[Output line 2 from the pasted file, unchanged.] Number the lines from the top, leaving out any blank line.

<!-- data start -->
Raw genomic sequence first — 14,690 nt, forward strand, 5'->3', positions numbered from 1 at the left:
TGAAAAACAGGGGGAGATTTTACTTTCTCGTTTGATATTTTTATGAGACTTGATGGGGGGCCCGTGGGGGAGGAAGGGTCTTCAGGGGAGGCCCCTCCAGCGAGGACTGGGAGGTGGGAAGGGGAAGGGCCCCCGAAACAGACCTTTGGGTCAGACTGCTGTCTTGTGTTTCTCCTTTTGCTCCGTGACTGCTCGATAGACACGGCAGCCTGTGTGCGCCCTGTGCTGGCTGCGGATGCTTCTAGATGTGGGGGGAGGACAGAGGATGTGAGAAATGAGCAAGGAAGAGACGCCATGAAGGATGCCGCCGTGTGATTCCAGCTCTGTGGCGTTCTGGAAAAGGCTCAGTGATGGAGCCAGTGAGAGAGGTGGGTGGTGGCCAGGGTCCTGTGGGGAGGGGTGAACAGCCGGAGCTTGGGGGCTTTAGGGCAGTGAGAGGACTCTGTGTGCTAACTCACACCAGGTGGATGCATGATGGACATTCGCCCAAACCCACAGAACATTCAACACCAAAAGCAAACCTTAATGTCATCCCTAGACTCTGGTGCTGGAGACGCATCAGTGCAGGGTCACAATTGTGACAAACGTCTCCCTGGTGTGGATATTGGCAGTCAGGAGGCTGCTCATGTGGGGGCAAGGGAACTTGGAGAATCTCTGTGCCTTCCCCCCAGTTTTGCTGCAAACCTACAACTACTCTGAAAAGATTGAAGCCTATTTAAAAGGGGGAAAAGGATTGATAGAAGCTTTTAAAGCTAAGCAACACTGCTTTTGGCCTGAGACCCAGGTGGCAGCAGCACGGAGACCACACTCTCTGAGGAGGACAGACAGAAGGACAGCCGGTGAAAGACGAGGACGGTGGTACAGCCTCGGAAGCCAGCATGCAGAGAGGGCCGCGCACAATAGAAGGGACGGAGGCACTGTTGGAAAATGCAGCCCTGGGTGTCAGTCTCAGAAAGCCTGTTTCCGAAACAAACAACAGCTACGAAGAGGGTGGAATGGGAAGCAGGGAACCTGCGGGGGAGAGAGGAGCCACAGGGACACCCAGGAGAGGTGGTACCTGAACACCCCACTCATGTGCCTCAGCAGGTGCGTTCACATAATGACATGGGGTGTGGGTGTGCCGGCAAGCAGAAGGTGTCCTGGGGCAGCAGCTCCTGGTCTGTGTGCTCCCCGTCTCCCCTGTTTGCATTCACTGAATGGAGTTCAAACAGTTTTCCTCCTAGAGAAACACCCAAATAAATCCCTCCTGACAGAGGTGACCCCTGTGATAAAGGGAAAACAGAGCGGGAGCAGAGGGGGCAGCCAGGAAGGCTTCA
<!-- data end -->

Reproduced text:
TGAAAAACAGGGGGAGATTTTACTTTCTCGTTTGATATTTTTATGAGACTTGATGGGGGGCCCGTGGGGGAGGAAGGGTCTTCAGGGGAGGCCCCTCCAGCGAGGACTGGGAGGTGGGAAGGGGAAGGGCCCCCGAAACAGACCTTTGGGTCAGACTGCTGTCTTGTGTTTCTCCTTTTGCTCCGTGACTGCTCGATAGACACGGCAGCCTGTGTGCGCCCTGTGCTGGCTGCGGATGCTTCTAGATGTGGGGGGAGGACAGAGGATGTGAGAAATGAGCAAGGAAGAGACGCCATGAAGGATGCCGCCGTGTGATTCCAGCTCTGTGGCGTTCTGGAAAAGGCTCAGTGATGGAGCCAGTGAGAGAGGTGGGTGGTGGCCAGGGTCCTGTGGGGAGGGGTGAACAGCCGGAGCTTGGGGGCTTTAGGGCAGTGAGAGGACTCTGTGTGCTAACTCACACCAGGTGGATGCATGATGGACATTCGCCCAAACCCACAGAACATTCAACACCAAAAGCAAACCTTAATGTCATCCCTAGACTCTGGTGCTGGAGACGCATCAGTGCAGGGTCACAATTGTGACAAACGTCTCCCTGGTGTGGATATTGGCAGTCAGGAGGCTGCTCATGTGGGGGCAAGGGAACTTGGAGAATCTCTGTGCCTTCCCCCCAGTTTTGCTGCAAACCTACAACTACTCTGAAAAGATTGAAGCCTATTTAAAAGGGGGAAAAGGATTGATAGAAGCTTTTAAAGCTAAGCAACACTGCTTTTGGCCTGAGACCCAGGTGGCAGCAGCACGGAGACCACACTCTCTGAGGAGGACAGACAGAAGGACAGCCGGTGAAAGACGAGGACGGTGGTACAGCCTCGGAAGCCAGCATGCAGAGAGGGCCGCGCACAATAGAAGGGACGGAGGCACTGTTGGAAAATGCAGCCCTGGGTGTCAGTCTCAGAAAGCCTGTTTCCGAAACAAACAACAGCTACGAAGAGGGTGGAATGGGAAGCAGGGAACCTGCGGGGGAGAGAGGAGCCACAGGGACACCCAGGAGAGGTGGTACCTGAACACCCCACTCATGTGCCTCAGCAGGTGCGTTCACATAATGACATGGGGTGTGGGTGTGCCGGCAAGCAGAAGGTGTCCTGGGGCAGCAGCTCCTGGTCTGTGTGCTCCCCGTCTCCCCTGTTTGCATTCACTGAATGGAGTTCAAACAGTTTTCCTCCTAGAGAAACACCCAAATAAATCCCTCCTGACAGAGGTGACCCCTGTGATAAAGGGAAAACAGAGCGGGAGCAGAGGGGGCAGCCAGGAAGGCTTCA